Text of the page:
What was the bishop referring to?
Between 1530 and 1540, from Serbia and Bosnia over 3000 Serbs, fleeing from the Turks, arrived in Gorski Kotar and Bela Krajina, between the Serbian monasteries of Gmirje, Marche and Lepavina. (Marche was founded in 1578 by the Serbian metropolitan of Dabrobosan Gavrilo Avramović from Ivangrad near Zagreb.) These Serbs were known in Vienna as good fighters and skilled warriors in defence of the Christianity and Habsburg monarchy from the Turks.
In 1611, the patriarch Jovan Kantul (a clergyman, three years later killed by the Turks) was appointed by the bishop of Habsburg and the Habsburg state government to go to Rome and declare before the pope that he accepts the union (the union implies preservation an outer rite of the Orthodox Church, with the acceptance of the papal supreme power).
The harmful consequences of Simeon’s activity are removed by bishop Maksim Predojevic, who rejects the order of Emperor Ferdinand to go to Rome. After the attempt to poison Maksim failed,  Catholics arranged and kidnapped, tortured and imprisoned him in one of their monasteries, which was used as a prison for heretics and witches by the Roman Catholic inquisition.
Maksim managed to escape and with the help of uskoks, Serbian guards, protected by night, he managed to get to Serbian lands, then under the Ottoman occupation, and to arrive at the Serbian Patriarchate in Pech – Serbian Kosovo Metohija – where he was ordained from the Serbian patriarch of the Pech, Paisius.
The great struggle of the Serbian people preserve their identity begun: in 1626, the Bishop of Zagreb reported that  ”… the Serbs of Žumberak had been successfully converted, but that there were still others who were rebelling because they were incited by Orthodox monks, who were therefore beaten and expelled.”

The Vienesse policy was that they support the conversion and union, but they were aware that it was dangerous to apply force because the Serbs lived alongside the borders with Ottoman Turkey. So as for Vienna, if the Serbs decide that they would rather die than convert, the borders would remain unguarded.  (The Serbs, in these documents, were called Rashani or Raci, and otherwise Vlachs.)
In 1642, after the death of Bishop Maksim, the papal nuns in Vienna tried to impose upon the Serbs in Žumberak and surrounding the Latin bishop Rafael Levaković, but Vienna, fearing the rebellion of Krajisnik border guards,  didn’t pressure but accepts the Serbian candidate, for which the papists say that he is “the greatest anticatholic of all the schismatics”. In 1668, under the pressure of the Zagreb bishop Petar Petretić, Austrian Emperor Leopold takes away the Serbian bishop Gavrilo Mijakic and, two years later, brings the uniat fanatic Pavle Zorcic.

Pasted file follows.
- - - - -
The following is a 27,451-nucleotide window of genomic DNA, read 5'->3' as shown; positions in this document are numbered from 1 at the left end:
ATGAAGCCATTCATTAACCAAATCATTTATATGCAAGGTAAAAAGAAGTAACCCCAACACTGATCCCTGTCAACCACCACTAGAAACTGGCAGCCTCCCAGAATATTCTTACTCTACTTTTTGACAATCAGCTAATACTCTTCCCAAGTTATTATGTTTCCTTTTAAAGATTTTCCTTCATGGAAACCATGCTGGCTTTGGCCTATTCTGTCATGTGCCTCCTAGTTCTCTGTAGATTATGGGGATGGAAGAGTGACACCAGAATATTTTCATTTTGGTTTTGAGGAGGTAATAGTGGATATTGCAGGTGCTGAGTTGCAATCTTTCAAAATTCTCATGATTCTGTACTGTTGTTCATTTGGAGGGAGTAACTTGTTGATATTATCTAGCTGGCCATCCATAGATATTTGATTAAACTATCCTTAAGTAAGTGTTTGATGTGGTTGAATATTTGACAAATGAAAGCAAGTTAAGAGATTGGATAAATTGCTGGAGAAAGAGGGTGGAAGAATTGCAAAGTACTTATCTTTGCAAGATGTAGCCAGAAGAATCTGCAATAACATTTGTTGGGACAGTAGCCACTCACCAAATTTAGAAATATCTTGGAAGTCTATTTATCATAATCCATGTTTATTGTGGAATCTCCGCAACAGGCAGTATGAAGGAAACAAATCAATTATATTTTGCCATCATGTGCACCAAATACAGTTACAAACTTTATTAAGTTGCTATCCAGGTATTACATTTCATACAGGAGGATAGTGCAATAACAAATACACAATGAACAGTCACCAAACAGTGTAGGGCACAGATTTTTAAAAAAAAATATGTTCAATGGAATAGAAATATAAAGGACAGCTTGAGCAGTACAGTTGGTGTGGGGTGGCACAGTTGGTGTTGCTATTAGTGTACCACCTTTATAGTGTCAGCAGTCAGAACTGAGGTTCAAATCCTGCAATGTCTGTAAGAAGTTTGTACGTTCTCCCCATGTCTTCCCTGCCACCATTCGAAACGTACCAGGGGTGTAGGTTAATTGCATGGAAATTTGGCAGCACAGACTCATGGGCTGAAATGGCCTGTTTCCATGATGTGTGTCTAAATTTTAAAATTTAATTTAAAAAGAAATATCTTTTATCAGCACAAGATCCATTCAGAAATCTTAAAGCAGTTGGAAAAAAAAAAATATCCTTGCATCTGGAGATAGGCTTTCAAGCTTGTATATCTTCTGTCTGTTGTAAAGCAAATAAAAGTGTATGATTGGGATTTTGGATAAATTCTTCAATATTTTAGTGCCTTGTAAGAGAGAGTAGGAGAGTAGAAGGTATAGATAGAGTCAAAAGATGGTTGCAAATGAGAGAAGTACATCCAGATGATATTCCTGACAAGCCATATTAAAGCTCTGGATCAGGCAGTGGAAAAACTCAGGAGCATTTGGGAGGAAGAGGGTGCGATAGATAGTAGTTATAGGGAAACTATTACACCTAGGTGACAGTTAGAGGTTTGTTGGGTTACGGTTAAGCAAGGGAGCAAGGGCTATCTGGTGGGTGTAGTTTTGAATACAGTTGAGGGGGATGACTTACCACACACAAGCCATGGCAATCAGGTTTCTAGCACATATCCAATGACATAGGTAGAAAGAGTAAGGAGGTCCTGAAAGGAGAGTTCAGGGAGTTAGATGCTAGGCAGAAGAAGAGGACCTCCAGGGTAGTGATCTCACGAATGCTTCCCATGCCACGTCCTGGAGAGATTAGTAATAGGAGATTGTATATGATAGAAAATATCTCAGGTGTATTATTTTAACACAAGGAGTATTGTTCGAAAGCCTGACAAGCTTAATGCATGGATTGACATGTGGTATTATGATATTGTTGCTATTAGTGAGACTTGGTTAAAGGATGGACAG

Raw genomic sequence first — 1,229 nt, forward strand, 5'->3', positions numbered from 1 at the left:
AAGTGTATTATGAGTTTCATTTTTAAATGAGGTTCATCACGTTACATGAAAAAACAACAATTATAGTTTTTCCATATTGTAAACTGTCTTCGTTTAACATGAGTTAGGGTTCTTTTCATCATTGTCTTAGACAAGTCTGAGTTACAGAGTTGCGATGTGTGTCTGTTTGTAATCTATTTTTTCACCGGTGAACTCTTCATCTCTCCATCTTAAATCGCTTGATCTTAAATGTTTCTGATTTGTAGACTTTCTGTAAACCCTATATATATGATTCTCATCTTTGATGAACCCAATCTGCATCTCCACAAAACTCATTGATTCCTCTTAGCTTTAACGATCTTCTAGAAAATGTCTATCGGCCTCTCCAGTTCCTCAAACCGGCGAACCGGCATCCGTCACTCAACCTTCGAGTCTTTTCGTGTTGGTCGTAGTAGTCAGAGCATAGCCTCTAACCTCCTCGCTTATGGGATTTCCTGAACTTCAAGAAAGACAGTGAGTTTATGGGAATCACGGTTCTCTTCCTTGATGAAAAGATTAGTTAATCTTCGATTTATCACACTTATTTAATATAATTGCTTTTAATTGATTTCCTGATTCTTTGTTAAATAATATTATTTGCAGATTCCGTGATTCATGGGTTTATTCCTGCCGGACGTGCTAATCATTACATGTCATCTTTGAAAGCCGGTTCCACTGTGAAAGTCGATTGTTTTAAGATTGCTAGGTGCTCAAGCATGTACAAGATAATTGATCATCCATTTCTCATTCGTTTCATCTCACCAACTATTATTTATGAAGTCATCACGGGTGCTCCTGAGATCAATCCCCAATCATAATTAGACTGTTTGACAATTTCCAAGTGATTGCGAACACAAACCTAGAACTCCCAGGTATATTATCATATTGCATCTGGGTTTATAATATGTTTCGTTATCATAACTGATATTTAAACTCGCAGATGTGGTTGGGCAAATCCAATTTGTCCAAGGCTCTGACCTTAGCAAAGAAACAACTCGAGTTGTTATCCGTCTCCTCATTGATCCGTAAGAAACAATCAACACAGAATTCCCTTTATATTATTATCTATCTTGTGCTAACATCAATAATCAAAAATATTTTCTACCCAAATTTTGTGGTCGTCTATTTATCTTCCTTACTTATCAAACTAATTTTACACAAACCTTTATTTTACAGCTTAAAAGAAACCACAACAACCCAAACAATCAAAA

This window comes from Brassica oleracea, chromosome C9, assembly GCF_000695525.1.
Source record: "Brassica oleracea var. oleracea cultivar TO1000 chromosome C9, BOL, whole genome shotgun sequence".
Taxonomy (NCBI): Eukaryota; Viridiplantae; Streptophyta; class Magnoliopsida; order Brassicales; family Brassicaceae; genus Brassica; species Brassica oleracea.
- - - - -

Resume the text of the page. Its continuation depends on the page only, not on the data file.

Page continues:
That’s when the epic tragedy starts: All Orthodox monks were captured and taken to slavery in Malta to be rowers in galleys.
After periods of slavery and torture, they were murdered.
Due to the alleged participation in the conspiracy of Zrinski and Frankopan, bishop Gavrilo was thrown into prison and strangled in 1686 by order of papal authority.

The Serbs resisted the Vatican as much as they could. In March 1742, they wrote to their patriarch Arsenije IV the following letter: “Since the first bishop Pavle Zorcic, admitted the Pope’s supremacy and the union, everyone after him until now –  the current Bishop Teofil Pasic included –  have committed violence and torture rather than teaching, forced us to admit the Vatican and Pope and to forget our national church . Majority of our Gomirce monks were slaughtered or sold into slave markets,  so there are plenty of them in galleys and dungeons and by the sea, and there’s no one to stop the torture and murder of Serbian Orthodox monks of our monastery Gomir. ”

In addition, Bishop Pasic got the help of the army,  and with the threat that anyone who opposes him would be punished with death.
The Union i.e. papal supremacy was only imposed on the Serbs of Zumberak only by the military force and mass murder in 1769.

So much so about the truthfulness of the word of Cardinal Bozanice Union and sister churches; Croats were, in fact, the main instigators of violence against Orthodox Serbs, their clergy and monks, and, like all the papists for centuries, merciless destroyers of all those who refused to subjugate Rome.
Family names of Serbian families noted in the Bela Krajina and Zumberak from 1551:

Dragičević i Dragićević
Mirosaljac i Mirosaljić


The Bela Krajina today: